Music industry mental health charity Support Act has unveiled its Minimum Standards for a Healthy Music Industry guidelines, providing a framework for psychologically safe workplaces.
The standards look to provide proactive measures to address safety issues in the workplace, including sexual misconduct, harassment, bullying, racism, homophobia and transphobia. These measures are voluntary and self-regulated, however.
The hope for these minimum standards, according to a statement provided by Support Act, is to rectify disparities in mental well-being within the Australian music industry. In order to do this, the framework looks to foster actions that “protect, respond, and promote the positive aspects of work that contribute to good mental health” and includes “a commitment to provide workplaces that are psychologically safe”.
The standards include a commitment to being “supportive of individual differences” such as disability, gender expression, race and ethnicity and sexual orientation, and “cultivating a work environment that fosters respect, equity, and inclusion for everyone”.
Notably, the standards include a commitment to how workplaces react to a disclosure of mental health concerns. That includes protecting those people’s privacy and confidentiality, and responding to disclosures of mental health conditions in a “compassionate, non-judgemental, supportive and respectful way that does not victimise or discriminate”.
There is also a commitment to partnering with those who disclose a mental health concern in the workplace to implement “reasonable adjustments to their role or working environment which will enable them to recover at work, in a sustainable and healthy way”.
The standards also include suggestions on combating workplace burnout and fatigue, with a commitment to “do[ing] our best to ensure that work is designed so that people can take appropriate breaks… maintain connection with family and friends, and have opportunity to look after their mental and physical health”.
Support Act’s standards were developed by music industry representatives and regulatory authorities in line with the proposed National Mental Health Commission’s National Workplace Initiative.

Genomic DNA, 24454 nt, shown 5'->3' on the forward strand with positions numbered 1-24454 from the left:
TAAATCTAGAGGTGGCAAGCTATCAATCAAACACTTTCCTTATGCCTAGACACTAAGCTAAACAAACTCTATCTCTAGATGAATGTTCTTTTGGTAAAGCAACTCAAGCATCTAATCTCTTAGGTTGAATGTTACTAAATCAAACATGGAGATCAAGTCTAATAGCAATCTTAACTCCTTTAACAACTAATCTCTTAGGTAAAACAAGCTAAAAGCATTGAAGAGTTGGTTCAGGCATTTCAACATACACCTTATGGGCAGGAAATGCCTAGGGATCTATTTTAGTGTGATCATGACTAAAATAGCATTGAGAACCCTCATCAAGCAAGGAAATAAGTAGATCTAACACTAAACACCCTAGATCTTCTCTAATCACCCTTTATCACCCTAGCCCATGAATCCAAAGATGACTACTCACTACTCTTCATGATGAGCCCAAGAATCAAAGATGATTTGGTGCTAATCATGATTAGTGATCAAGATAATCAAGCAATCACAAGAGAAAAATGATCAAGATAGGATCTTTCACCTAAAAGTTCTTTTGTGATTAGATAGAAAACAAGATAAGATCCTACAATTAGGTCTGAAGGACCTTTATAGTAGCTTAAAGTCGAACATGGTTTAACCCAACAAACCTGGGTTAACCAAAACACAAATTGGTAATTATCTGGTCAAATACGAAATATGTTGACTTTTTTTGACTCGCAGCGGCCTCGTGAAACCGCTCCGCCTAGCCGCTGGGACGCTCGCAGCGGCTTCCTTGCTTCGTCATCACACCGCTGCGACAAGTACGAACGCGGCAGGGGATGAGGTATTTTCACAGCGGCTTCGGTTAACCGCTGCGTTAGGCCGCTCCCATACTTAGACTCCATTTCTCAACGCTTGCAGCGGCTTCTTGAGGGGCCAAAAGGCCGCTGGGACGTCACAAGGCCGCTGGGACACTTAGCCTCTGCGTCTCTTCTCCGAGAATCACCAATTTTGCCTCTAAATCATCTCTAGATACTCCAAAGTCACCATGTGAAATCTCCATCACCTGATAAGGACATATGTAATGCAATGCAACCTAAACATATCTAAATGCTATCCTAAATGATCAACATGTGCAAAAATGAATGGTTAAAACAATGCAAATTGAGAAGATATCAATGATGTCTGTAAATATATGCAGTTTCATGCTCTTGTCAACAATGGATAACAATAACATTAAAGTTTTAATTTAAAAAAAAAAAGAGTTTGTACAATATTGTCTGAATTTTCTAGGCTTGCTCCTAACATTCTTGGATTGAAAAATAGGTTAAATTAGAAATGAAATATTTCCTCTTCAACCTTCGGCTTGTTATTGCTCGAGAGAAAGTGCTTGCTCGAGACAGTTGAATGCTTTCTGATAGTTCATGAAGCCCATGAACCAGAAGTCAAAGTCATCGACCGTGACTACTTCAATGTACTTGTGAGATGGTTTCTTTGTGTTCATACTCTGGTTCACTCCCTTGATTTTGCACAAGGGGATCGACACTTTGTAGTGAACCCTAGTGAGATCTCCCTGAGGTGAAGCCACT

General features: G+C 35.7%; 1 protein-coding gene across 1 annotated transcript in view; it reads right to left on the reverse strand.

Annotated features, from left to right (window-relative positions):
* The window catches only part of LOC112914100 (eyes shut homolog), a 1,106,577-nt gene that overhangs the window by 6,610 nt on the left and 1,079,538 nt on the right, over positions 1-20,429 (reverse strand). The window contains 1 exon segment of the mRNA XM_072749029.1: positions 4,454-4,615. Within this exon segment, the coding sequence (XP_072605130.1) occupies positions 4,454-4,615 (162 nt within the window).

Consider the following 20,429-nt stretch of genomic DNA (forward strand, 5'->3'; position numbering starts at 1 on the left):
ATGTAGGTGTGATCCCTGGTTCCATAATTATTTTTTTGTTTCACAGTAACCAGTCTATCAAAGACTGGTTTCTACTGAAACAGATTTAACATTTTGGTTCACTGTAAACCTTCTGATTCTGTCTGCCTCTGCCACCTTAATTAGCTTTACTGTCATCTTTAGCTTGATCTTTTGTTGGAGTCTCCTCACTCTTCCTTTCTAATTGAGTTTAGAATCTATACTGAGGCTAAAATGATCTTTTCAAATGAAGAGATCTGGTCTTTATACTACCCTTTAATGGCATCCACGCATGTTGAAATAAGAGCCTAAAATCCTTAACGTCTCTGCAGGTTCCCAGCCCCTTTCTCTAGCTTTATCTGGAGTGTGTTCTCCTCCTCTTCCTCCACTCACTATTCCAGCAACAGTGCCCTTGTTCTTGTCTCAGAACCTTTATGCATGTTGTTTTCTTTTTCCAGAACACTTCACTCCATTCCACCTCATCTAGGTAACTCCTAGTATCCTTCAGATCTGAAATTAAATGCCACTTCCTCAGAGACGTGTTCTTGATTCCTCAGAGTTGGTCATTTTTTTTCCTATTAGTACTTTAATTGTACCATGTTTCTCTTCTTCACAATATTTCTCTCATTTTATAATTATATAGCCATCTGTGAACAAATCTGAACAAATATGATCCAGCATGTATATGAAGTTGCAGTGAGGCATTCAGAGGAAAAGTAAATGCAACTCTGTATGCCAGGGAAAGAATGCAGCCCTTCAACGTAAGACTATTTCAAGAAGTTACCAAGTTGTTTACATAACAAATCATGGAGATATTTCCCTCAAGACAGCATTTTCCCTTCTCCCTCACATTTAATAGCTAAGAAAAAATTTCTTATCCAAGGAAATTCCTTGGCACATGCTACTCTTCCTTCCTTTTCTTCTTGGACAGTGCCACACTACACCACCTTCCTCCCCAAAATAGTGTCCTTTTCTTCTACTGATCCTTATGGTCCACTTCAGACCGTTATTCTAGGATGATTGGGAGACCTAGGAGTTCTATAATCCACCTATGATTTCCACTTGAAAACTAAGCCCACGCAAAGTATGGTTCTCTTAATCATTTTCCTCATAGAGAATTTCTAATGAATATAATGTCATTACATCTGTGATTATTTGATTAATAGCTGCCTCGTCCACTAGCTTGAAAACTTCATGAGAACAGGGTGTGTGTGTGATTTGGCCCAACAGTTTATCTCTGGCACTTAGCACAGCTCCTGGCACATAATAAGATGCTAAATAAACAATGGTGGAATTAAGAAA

Support Act CEO Clive Miller said: “Our recent research clearly articulated the need for work environments that are safe for everyone’s mental and physical health.
“It was the logical next step to produce a set of Minimum Standards that support our music business community in implementing standards that are becoming uniform across the Australian business landscape.
He continued: “[These standards] recognise that creating mentally healthy workplaces takes time and requires ongoing attention and that different workplaces may have different needs depending on their size.”
Miller encouraged everyone in the Australian music industry to show commitment “to making cultural change and to creating a sense of belonging for all in our industry” by adopting the standards. You can see the full standards and sign up here.
Support Act’s new standards come just a week after findings from the Raising Their Voices survey were published.
The independent report into sexual harassment in the Australian music industry collated the contributions of over 1,600 industry workers to find what it deemed to be “unacceptable levels of sexual harm, sexual harassment and systemic discrimination in the contemporary music industry in Australia”.
“People in the industry are passionate and committed, but there are significant systemic risks and cultural challenges,” the report read. “These facilitate harm and unacceptable behaviour, and mean that perpetrators are rarely held to account.”
The full Raising Their Voices report can be viewed and downloaded from the report’s official website.